Before thy footstool here we throw it down:
Accounting this our highest Wisdom, that
We by thy Grace this Lowliness have got:
That King art Thou; the hopes of whose dear Birth
Have many fainting Generations cheer'd:
That Jacob's Star whose Rising here on earth
The shades and types of Prophesies hath clear'd
Displaying to this groveling World, which lay
Till now in Darkness, a meridian Day.
That sovereign Wisdom, which contriv'dst at first
The fabrick of this universal Ball;
By thy direction it from Nothing burst;
And in thy Counsel's boundless Circle all
Motions of heaven and earth still acted be:
Both Change and Chance are Certainties to Thee.
Here drawing near, and having his Oblation
Laid fairly in his Crown; the First, before
His infant Lord with triple adoration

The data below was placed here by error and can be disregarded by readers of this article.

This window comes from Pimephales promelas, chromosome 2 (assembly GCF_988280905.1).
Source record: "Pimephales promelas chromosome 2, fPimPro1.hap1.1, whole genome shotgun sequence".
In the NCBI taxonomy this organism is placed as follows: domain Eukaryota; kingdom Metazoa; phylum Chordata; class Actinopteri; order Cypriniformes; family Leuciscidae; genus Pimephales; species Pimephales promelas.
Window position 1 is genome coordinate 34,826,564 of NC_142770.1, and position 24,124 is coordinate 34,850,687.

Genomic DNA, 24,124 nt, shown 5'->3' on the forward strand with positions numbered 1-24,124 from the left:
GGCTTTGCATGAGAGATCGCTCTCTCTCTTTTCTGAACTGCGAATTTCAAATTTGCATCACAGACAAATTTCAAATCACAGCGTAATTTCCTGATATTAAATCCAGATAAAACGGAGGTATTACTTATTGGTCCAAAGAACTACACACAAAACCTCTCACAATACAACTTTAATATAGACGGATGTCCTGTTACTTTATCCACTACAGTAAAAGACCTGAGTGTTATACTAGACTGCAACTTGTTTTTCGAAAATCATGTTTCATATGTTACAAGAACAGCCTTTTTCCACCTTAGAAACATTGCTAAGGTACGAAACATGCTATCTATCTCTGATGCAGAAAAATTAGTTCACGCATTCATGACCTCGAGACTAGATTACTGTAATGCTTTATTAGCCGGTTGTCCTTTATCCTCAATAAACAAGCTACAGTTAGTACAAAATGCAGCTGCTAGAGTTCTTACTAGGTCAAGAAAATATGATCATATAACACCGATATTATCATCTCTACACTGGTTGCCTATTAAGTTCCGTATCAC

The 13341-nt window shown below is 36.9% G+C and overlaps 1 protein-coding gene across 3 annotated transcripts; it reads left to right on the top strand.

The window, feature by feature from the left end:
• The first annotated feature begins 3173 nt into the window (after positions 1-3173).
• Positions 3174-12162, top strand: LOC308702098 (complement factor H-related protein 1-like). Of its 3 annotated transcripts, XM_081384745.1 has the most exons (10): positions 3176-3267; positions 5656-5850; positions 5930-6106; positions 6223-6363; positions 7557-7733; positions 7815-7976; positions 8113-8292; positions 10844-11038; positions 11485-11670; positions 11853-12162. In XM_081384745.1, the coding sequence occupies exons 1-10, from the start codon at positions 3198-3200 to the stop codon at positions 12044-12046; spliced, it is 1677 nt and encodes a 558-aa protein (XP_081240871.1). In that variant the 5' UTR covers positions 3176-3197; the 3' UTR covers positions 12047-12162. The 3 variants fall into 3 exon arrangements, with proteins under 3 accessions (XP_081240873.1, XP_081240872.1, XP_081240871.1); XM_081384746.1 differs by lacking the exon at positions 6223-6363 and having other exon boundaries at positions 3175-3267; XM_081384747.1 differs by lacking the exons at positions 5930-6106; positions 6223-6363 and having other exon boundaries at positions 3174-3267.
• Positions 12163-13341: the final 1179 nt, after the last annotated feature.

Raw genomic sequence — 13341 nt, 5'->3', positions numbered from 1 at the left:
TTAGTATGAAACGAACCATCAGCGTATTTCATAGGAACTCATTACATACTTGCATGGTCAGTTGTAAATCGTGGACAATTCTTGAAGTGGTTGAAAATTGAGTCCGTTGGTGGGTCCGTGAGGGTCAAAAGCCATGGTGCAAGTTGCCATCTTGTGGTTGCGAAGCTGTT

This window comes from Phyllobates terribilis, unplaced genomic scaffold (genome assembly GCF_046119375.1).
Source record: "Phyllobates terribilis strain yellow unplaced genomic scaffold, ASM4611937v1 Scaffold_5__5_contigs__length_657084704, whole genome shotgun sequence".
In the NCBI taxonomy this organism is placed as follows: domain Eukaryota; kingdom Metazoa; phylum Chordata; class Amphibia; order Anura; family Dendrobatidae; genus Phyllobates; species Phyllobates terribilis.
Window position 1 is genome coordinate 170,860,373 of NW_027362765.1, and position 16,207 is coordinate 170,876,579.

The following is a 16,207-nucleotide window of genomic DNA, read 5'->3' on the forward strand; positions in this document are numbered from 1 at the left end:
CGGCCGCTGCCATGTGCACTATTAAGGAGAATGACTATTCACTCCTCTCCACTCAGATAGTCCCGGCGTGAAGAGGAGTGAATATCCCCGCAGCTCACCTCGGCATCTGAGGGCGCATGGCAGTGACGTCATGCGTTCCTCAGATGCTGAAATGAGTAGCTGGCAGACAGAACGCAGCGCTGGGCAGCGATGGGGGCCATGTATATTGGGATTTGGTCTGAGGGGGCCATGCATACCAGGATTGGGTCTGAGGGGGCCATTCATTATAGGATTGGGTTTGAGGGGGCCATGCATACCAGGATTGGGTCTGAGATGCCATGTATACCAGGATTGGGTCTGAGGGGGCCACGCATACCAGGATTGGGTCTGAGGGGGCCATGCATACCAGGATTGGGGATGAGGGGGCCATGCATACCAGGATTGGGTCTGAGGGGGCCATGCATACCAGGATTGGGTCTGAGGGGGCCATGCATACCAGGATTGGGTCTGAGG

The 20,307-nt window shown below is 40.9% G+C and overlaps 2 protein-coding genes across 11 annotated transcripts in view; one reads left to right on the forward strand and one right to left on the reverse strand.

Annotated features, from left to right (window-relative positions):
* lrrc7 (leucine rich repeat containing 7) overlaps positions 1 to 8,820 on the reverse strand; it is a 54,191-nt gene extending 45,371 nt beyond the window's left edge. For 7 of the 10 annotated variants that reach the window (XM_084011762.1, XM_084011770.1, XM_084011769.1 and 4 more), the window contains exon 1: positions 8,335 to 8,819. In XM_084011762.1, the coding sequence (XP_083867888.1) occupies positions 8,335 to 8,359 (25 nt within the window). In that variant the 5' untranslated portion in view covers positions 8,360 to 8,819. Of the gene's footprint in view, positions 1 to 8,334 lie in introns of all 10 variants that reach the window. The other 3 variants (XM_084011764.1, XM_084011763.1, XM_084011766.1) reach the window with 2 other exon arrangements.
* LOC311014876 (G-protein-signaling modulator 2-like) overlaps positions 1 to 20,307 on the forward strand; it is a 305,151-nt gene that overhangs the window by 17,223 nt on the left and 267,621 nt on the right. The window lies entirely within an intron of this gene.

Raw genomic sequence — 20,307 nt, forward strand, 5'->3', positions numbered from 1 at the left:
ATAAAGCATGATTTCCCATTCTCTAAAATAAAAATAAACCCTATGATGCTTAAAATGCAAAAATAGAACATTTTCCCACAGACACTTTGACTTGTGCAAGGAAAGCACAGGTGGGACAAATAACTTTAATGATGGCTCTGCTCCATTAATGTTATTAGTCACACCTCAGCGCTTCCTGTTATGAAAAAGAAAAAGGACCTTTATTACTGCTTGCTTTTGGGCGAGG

Thus tender'd his devotion; of the store
To me thy bounty has been pleas'd to give.
Vouchsafe this humble tribute to receive.
It is the purest Gold my care could get,
Yet begs now to be gilded by thine Eye:
Unless true Richness thou wilt glance on it,
Thy hand's acceptance 'tis too poor to buy,
If thus this suppliant Gold may be beholden
To thy beam's charity, it will be golden.
Then came the Second with like reverence, and
His Offring in his Royal Censer brought;
Accept, sweet Babe, from my unworthy hand,
Said he, this Incense, since 't has now found out
The next way to its God, and needs not rise
In labouring clouds to reach the lofty skies.
The noblest 'tis my diligence could meet
Amongst the spicy beds of Araby,
Which in her first-fruits hither comes, to let
Thee know the rest at home is due to Thee,
And craves thy leave to kiss thy lovely feet:
No way but so, to make her odours sweet.
These two fair Copies were transcribed by
The Third, whose Present was delicious Myrrh;
And, this to wait on thy Humanity
O my incarnate God, I here prefer:
That Nature which till now, said he, was poor
Ashes and Dust, in Thee we must adore.
The Babe look'd up, and with a gentle eye
Approv'd their orthodoxal sacrifice;
But as the Mother's gracious courtesy
Held forth his willing hand to meet their kiss;